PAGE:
The problem: The horse’s hind quarters slide to the side when he stops.
Why does this problem happen? This is an alignment problem originating in the horse's shoulder. If his shoulder bulges, his hind quarters may slide to the side when he stops because he is trying to compensate. He swings his hips off the straight line in the slide, often picking up the outside hind leg as the weight comes off of it. Also, if a horse stops crooked like this, it's going to affect the next maneuver as well – the roll back or back up. He is not in a good position to execute either one well.
A horse is more likely to be out of alignment in the stop and to stop crooked if his withers are lower than his hips, a problem often seen in immature horses i.e. three year olds. Sometimes a horse will not even try to stop if he is built like this because he is hurting!
A crooked stop can also be a confidence thing going to the fence. If the horse is worried about hitting the fence, he might come out of alignment, push his shoulder out and stop crooked.
How to correct this problem: If my horse swings his hind quarters to one side or the other when he stops (as opposed to his whole body being crooked), I check him first for soreness or alignment problems. (A good equine therapist can help me here.)
If my horse is well-schooled in all the basics, I can help him, too, by riding him straight (correcting any alignment problems) and riding him into position. The more correct my horse is in the rundown and the stop, the less likely he is to slide crooked. I want his neck to be low (because if he raises it, his back will hollow and he will not be able to use his hind quarters effectively) and every part of his body in a line (because if it isn't, the crookedness is magnified when he stops!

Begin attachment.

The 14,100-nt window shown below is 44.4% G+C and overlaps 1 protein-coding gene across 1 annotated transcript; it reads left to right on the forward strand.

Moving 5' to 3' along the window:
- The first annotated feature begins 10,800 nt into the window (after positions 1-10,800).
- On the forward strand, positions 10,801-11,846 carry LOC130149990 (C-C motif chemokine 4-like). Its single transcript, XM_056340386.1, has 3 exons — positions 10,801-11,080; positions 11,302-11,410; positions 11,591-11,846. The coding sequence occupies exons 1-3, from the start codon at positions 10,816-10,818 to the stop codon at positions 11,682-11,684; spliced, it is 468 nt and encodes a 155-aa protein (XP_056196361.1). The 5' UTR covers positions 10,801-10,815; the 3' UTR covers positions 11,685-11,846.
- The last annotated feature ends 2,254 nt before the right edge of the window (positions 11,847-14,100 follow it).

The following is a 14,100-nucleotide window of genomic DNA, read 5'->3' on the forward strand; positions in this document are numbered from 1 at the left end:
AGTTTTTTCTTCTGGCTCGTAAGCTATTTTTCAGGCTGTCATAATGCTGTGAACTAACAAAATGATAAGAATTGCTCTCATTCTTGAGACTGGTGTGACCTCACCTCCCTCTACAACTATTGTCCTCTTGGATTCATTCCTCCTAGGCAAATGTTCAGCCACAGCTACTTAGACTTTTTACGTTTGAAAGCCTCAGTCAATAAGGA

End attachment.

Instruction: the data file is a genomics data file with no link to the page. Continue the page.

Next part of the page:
Exercise: I review the basic stop at a trot and lope, paying particular attention to what he does with his hind quarters. If he slides to the side, I wait until he is completely stopped and then I correct him. Example: He stops and throws his hip to the right (his shoulder may be to the left). When he has ceased all motion, I re-align his left shoulder and push his hip back to center with my left leg so he is aligned; then I rest. I must do that every time he stops and swings a hip out. This simple exercise may help the problem although it does not substitute for a perfectly aligned rundown to a perfectly aligned stop. I had a chance to test this correction many years ago. A gelding came to me who moved his hindquarters to the side every time he stopped. Every time he did, I moved the hindquarters back and rested. I knew I was winning when he stopped with his hindquarters to the side but moved back to straight before I corrected. I showed him for a few years and he never did it again.
If the problem surfaces while fencing the horse (Stop Fix #1: Straighten the Rundown), I lope back and forth to the fence many, many times until he relaxes and his hips align with the rest of his body.
The crooked stop probably starts in the rundown if the horse is "crabbing" – running straight but with a crooked body (right hind falling on left front). If he approaches a stop like this, the stop is going to be crooked.
Note: If the horse is young, he may grow out of this problem as his body matures and he grows more withers.
|Example of horse stopping crooked.|
|Example of crooked stop. Note the right shoulder pushing out.|
|Example of a nice, straight sliding stop.|